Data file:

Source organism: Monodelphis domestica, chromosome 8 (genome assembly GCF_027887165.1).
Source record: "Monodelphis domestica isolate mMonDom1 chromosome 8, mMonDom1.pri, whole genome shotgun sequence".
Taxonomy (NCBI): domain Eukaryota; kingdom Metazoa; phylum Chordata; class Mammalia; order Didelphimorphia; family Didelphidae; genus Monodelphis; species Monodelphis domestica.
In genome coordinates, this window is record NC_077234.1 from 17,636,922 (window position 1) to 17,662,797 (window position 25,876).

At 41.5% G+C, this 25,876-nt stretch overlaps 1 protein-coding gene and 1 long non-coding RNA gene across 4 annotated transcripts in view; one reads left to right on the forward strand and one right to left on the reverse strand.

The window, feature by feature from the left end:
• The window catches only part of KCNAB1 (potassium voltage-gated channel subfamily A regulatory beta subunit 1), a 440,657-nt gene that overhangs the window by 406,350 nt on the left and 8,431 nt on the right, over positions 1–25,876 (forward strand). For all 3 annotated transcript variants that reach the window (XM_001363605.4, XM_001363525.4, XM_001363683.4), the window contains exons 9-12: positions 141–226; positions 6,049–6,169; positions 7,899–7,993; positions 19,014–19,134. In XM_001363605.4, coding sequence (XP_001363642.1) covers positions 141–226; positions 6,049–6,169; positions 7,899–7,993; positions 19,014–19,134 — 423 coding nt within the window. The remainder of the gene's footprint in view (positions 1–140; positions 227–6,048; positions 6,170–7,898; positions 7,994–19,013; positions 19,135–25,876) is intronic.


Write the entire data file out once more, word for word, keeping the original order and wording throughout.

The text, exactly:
Source organism: Monodelphis domestica, chromosome 8 (genome assembly GCF_027887165.1).
Source record: "Monodelphis domestica isolate mMonDom1 chromosome 8, mMonDom1.pri, whole genome shotgun sequence".
Taxonomy (NCBI): domain Eukaryota; kingdom Metazoa; phylum Chordata; class Mammalia; order Didelphimorphia; family Didelphidae; genus Monodelphis; species Monodelphis domestica.
In genome coordinates, this window is record NC_077234.1 from 17,636,922 (window position 1) to 17,662,797 (window position 25,876).

At 41.5% G+C, this 25,876-nt stretch overlaps 1 protein-coding gene and 1 long non-coding RNA gene across 4 annotated transcripts in view; one reads left to right on the forward strand and one right to left on the reverse strand.

The window, feature by feature from the left end:
• The window catches only part of KCNAB1 (potassium voltage-gated channel subfamily A regulatory beta subunit 1), a 440,657-nt gene that overhangs the window by 406,350 nt on the left and 8,431 nt on the right, over positions 1–25,876 (forward strand). For all 3 annotated transcript variants that reach the window (XM_001363605.4, XM_001363525.4, XM_001363683.4), the window contains exons 9-12: positions 141–226; positions 6,049–6,169; positions 7,899–7,993; positions 19,014–19,134. In XM_001363605.4, coding sequence (XP_001363642.1) covers positions 141–226; positions 6,049–6,169; positions 7,899–7,993; positions 19,014–19,134 — 423 coding nt within the window. The remainder of the gene's footprint in view (positions 1–140; positions 227–6,048; positions 6,170–7,898; positions 7,994–19,013; positions 19,135–25,876) is intronic.